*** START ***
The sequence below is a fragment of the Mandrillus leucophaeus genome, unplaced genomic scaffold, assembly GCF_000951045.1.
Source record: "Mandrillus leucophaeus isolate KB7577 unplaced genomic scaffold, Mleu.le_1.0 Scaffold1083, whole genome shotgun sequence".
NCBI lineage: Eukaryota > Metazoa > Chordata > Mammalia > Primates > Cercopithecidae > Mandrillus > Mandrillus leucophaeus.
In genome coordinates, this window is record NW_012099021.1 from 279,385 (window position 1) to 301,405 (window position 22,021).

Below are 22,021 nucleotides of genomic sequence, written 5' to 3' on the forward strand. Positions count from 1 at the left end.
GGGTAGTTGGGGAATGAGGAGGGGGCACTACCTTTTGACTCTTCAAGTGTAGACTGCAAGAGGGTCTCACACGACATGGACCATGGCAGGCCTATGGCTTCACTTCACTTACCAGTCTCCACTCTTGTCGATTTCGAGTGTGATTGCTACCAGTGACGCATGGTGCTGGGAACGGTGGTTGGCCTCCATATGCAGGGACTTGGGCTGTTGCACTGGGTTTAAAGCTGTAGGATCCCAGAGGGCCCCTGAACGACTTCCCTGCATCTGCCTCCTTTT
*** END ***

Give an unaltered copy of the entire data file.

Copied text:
The sequence below is a fragment of the Mandrillus leucophaeus genome, unplaced genomic scaffold, assembly GCF_000951045.1.
Source record: "Mandrillus leucophaeus isolate KB7577 unplaced genomic scaffold, Mleu.le_1.0 Scaffold1083, whole genome shotgun sequence".
NCBI lineage: Eukaryota > Metazoa > Chordata > Mammalia > Primates > Cercopithecidae > Mandrillus > Mandrillus leucophaeus.
In genome coordinates, this window is record NW_012099021.1 from 279,385 (window position 1) to 301,405 (window position 22,021).

Below are 22,021 nucleotides of genomic sequence, written 5' to 3' on the forward strand. Positions count from 1 at the left end.
GGGTAGTTGGGGAATGAGGAGGGGGCACTACCTTTTGACTCTTCAAGTGTAGACTGCAAGAGGGTCTCACACGACATGGACCATGGCAGGCCTATGGCTTCACTTCACTTACCAGTCTCCACTCTTGTCGATTTCGAGTGTGATTGCTACCAGTGACGCATGGTGCTGGGAACGGTGGTTGGCCTCCATATGCAGGGACTTGGGCTGTTGCACTGGGTTTAAAGCTGTAGGATCCCAGAGGGCCCCTGAACGACTTCCCTGCATCTGCCTCCTTTT